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In the text 
Fig. 4 Rms value of the residual phase computed analytically from the IT method versus the empirical one got from the TS method. Less than 1% of the points are off (>1σ), most of them in MOAO. Coefficients given at the rightdown corner are the estimation of the correlation factor (Pearson coefficient) between analytic SR and image SR. SCAO=△, MOAO=◯, GLAO=×. 

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In the text 
Fig. 5 Analytic SR estimated using Maréchal approximation from versus Hband image SR. Coefficients given at the rightdown corner are the estimation of the correlation factor (Pearson coefficient) between analytic SR and image SR. SCAO=△, MOAO=◯, GLAO=×. 

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In the text 
Fig. 6 Estimate of SR using Eq. (43) from versus image SR. Coefficients given at the rightdown corner are the results the estimation of the correlation factor (Pearson coefficient) between analytic SR and image SR. SCAO=△, MOAO=◯, GLAO=×. 

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In the text 
Fig. 7 Three AO compensated Hband PSF (log. scale) for SCAO, MOAO and GLAO. Each PSF is averaged on five IR images, not recentred, acquired on the same AO mode during script 274, the September 13th 2013 night. 

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In the text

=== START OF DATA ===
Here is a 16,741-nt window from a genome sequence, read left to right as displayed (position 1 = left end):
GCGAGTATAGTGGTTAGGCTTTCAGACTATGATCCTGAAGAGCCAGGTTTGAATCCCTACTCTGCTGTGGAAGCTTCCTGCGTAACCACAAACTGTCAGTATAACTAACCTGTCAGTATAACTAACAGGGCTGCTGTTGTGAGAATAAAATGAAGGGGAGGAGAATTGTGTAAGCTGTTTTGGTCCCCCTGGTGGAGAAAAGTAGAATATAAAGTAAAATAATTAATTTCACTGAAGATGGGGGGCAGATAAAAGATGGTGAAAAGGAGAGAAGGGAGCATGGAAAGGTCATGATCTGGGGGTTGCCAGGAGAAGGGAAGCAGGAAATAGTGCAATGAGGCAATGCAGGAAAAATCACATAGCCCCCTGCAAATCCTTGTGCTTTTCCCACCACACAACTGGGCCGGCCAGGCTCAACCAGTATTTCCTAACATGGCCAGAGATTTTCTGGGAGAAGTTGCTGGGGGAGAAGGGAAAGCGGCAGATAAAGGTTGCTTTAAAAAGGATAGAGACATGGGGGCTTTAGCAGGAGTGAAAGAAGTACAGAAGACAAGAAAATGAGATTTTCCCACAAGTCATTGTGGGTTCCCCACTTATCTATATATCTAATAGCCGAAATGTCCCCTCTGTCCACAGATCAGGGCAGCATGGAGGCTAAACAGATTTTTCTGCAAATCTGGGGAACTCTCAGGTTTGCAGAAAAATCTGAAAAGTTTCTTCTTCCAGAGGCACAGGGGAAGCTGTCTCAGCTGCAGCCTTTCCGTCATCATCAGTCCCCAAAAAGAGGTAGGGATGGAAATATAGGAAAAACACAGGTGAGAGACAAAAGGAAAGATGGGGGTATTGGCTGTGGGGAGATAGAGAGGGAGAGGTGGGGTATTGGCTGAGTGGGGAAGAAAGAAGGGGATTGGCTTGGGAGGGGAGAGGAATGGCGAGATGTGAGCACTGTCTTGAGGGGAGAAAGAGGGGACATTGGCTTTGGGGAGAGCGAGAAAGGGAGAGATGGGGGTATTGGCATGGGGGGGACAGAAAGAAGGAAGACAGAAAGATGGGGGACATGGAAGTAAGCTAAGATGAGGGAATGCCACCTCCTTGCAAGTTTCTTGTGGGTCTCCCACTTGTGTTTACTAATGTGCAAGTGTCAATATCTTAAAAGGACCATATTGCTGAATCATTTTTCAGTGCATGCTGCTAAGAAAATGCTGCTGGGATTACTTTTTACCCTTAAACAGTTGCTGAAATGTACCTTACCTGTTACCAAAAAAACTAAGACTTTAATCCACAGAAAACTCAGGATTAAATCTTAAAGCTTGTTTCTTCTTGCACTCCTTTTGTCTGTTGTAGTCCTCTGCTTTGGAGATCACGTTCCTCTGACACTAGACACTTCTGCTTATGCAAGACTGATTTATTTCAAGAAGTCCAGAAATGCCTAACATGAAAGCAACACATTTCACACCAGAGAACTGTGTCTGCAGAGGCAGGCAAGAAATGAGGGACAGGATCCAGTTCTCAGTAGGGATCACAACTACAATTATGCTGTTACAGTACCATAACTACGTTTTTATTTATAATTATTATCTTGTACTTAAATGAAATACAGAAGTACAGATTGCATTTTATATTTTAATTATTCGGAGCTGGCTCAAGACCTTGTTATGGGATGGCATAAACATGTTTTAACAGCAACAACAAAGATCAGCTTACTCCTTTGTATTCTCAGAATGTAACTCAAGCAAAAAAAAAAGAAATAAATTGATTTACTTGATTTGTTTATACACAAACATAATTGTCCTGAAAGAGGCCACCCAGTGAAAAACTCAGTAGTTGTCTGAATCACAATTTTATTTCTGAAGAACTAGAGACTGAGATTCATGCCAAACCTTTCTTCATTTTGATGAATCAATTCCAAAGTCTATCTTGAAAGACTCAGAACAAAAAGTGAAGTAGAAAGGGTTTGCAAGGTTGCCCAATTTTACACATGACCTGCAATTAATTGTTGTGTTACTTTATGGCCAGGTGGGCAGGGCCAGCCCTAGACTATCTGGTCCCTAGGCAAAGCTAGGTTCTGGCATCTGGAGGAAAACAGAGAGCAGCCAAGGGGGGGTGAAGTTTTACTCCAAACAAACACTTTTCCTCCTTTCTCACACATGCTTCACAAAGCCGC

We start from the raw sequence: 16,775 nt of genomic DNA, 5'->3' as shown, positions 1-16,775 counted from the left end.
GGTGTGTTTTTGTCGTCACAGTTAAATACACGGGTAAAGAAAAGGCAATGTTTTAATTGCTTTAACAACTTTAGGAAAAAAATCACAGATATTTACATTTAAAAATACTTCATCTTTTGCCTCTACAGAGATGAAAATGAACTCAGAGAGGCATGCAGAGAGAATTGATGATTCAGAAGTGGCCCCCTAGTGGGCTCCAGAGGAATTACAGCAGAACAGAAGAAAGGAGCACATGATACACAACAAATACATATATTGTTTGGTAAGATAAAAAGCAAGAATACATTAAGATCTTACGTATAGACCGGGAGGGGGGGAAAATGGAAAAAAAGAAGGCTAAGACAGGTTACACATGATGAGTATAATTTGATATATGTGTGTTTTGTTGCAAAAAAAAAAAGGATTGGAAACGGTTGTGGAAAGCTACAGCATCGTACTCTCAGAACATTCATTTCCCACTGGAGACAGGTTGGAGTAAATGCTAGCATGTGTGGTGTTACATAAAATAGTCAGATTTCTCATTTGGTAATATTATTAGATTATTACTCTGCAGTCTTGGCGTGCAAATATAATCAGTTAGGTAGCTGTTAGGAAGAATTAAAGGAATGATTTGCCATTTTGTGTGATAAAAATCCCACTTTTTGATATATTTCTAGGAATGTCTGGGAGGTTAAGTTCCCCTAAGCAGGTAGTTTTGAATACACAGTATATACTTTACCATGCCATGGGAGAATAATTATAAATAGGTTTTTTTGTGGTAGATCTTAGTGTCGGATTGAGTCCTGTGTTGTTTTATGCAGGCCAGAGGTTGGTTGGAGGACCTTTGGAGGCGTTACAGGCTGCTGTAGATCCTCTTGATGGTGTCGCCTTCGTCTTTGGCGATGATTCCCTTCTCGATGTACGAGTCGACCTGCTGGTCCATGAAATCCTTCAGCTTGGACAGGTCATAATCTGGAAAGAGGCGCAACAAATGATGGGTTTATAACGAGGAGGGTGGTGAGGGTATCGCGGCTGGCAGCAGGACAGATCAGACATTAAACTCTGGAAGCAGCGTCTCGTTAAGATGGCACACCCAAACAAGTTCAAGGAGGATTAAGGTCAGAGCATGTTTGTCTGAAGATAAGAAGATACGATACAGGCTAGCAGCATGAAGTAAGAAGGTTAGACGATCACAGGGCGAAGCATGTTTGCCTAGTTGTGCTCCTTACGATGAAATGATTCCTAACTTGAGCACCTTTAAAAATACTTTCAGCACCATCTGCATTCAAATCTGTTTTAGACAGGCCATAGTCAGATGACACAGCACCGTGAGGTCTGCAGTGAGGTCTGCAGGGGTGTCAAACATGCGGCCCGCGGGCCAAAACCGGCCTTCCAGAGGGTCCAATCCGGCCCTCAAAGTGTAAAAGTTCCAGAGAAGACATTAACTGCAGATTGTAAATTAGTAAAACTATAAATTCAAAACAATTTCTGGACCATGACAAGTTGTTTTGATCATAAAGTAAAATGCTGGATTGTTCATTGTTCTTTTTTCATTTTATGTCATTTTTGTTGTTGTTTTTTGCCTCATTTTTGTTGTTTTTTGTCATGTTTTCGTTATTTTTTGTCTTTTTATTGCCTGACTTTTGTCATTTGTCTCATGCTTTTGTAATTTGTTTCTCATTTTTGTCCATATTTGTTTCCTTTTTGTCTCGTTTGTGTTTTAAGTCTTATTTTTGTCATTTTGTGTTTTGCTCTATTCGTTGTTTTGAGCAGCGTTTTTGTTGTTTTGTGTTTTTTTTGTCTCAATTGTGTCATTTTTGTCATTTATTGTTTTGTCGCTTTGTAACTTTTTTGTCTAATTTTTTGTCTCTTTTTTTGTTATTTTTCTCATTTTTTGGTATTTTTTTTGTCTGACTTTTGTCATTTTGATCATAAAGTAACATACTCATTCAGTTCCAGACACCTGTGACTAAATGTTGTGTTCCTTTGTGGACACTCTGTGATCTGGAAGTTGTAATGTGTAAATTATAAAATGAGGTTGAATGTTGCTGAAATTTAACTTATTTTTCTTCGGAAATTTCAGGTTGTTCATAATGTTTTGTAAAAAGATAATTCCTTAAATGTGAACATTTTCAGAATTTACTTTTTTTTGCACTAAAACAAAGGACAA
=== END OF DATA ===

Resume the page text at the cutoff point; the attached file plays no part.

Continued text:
Fig. 8 Both IR image and analytic (see Eq. (43)) SR versus local time for script 274. SCAO=△, MOAO LGS/NGS=×, MOAO 3 NGS=◯. In MOAO and GLAO, we have used the IT approach to get the residual phase variance, while in SCAO we have used the TS approach. 

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In the text 
Fig. 9 Left: results for script 274. Right: results for script 292. Up: turbulent profiles: expected by the MOAO reconstructor (left), and averaged on the turbulent profiles identified on each data set acquired during the script (right). Middle: error breakdown decomposition for the three AO modes. Each variance has been averaged over the five realizations in the script. Down: tomographic VED for GLAO and MOAO. Each variance has been averaged over the five realizations. The quadratic sum of the VED values gives the tomographic error. 

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In the text 
Fig. 10 Average error breakdown for each observation mode during script 275. 

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In the text 
Fig. 11 Average VED (nm rms) of the tomographic error along the altitude in MOAO during the script 275. 

Open with DEXTER  
In the text